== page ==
MFAQ 3.0 -


From: "Greg Pacek - CrazyOne"
Message-ID: <>
Subject: [MFAQ 3.0] Spending a year dead for tax purposes
Date: Thu, 17 May 2001 12:13:44 GMT

In Memoriam
Douglas Noel Adams
March 11, 1952 - May 11, 2001

"This must be Thursday. I never could get the hang of Thursdays."

*** The MFAQ (Most Frequently Asked Questions) ***

Version 3.0 / Last changes 12 May 2001 / This posted 17 May 2001

12 May 2001 note from Greg:
I thought I would embark on a long-overdue overhaul of this document
today, but I'm realizing just how hard that will be. All the "might
happen in the future" speculation gets pretty much wiped out, and that
just brings home again how sad it is that DNA is no longer with us. So
much was left to come. But certainly he enriched our lives while he was
here, and that's what this MFAQ is about.

Welcome to!

In this little corner of Usenet we discuss things supposedly related to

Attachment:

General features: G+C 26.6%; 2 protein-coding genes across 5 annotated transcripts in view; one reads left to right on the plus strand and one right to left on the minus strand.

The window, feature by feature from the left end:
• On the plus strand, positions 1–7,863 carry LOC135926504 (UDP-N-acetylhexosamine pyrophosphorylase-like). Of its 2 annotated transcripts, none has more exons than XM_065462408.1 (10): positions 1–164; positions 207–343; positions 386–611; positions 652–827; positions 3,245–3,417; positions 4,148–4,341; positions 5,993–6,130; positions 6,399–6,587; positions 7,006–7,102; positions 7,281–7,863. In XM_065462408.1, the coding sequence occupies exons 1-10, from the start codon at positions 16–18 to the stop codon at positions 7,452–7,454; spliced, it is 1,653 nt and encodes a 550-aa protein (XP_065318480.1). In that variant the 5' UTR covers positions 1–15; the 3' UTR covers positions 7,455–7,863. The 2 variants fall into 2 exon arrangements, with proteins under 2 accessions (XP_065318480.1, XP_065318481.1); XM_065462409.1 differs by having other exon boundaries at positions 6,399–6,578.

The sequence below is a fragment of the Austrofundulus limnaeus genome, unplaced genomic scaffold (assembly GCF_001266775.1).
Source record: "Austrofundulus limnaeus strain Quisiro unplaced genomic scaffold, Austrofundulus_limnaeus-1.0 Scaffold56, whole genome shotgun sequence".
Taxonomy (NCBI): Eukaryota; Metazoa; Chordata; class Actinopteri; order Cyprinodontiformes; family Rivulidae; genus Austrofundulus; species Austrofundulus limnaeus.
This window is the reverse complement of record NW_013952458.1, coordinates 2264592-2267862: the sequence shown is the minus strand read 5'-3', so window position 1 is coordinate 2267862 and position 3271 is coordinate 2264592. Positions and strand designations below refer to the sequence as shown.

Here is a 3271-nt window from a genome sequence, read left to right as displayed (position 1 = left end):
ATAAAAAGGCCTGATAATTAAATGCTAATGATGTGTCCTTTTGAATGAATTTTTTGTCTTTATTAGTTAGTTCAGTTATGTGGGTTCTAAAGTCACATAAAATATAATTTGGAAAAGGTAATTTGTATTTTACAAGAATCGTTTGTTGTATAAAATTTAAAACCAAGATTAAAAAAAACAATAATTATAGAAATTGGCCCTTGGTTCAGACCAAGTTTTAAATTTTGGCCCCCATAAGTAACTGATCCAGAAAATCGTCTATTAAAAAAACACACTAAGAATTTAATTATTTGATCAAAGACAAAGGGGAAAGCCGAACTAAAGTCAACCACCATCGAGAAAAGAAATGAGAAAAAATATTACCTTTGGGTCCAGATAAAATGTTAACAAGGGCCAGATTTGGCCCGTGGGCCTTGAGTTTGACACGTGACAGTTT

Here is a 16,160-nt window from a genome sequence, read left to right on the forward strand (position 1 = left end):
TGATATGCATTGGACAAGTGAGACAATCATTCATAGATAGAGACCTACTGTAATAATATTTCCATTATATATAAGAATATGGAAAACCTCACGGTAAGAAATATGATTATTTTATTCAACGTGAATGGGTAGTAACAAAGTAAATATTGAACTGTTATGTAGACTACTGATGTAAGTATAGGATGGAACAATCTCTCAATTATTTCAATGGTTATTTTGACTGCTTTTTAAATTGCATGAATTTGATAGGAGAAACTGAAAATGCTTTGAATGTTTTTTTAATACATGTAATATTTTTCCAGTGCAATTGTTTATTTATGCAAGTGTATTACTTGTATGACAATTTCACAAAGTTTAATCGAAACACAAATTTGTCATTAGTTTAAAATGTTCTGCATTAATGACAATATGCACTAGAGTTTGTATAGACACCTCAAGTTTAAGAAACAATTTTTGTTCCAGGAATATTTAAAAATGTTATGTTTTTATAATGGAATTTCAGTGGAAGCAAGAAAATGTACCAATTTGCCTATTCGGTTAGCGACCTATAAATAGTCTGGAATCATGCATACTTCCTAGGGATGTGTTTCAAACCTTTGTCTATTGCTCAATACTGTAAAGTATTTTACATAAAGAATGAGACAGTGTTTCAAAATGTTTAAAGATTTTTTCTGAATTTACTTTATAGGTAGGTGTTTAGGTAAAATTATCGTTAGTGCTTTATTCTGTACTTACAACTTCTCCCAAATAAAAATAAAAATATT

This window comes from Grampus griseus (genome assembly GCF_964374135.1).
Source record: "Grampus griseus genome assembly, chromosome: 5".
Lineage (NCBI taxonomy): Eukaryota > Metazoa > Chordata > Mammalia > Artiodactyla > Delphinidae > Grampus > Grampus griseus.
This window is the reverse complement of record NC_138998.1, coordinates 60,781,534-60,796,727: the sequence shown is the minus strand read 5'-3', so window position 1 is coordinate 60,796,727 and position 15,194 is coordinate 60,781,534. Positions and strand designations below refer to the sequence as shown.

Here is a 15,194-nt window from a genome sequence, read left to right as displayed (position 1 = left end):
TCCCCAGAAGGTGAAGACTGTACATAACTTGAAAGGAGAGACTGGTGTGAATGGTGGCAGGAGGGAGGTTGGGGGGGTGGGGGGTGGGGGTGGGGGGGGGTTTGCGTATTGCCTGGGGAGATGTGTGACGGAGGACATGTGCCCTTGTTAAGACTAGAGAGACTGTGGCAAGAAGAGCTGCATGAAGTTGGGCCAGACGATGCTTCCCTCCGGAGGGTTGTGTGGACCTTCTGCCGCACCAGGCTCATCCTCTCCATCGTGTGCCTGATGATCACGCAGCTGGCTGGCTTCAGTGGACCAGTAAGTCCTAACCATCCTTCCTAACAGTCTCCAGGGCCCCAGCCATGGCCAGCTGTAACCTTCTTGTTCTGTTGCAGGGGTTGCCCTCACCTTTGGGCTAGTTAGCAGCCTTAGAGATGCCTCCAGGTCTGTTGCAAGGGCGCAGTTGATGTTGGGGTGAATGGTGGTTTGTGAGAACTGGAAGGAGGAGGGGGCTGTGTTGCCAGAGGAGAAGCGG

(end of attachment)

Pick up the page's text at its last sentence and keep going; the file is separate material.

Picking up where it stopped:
British book/game/film/radio author Douglas Adams and his works. This
MFAQ is meant to answer the common questions so that discussion on the
group can be more about the less common and/or totally absurd ones.

This MFAQ is posted (tries to be, anyway) weekly on Thursdays; the web
home of the MFAQ is:

For more in-depth info on Douglas Adams and his work, please visit the
more than complete FAQ at its *new* home: (not to be confused with the non-hyphenated :-)

A few notes about the newsgroup: This is an
unmoderated group, which means you may see "spam" from time to time. It
is best not to respond to spam, except maybe to send a mail to the
spammer's service provider if you can figure out who it is and you feel
like it. This is also NOT a binary group. That means if you have this
great picture file, background "wallpaper", etc. you should post an offer
to email it to people or a pointer to where they can download it rather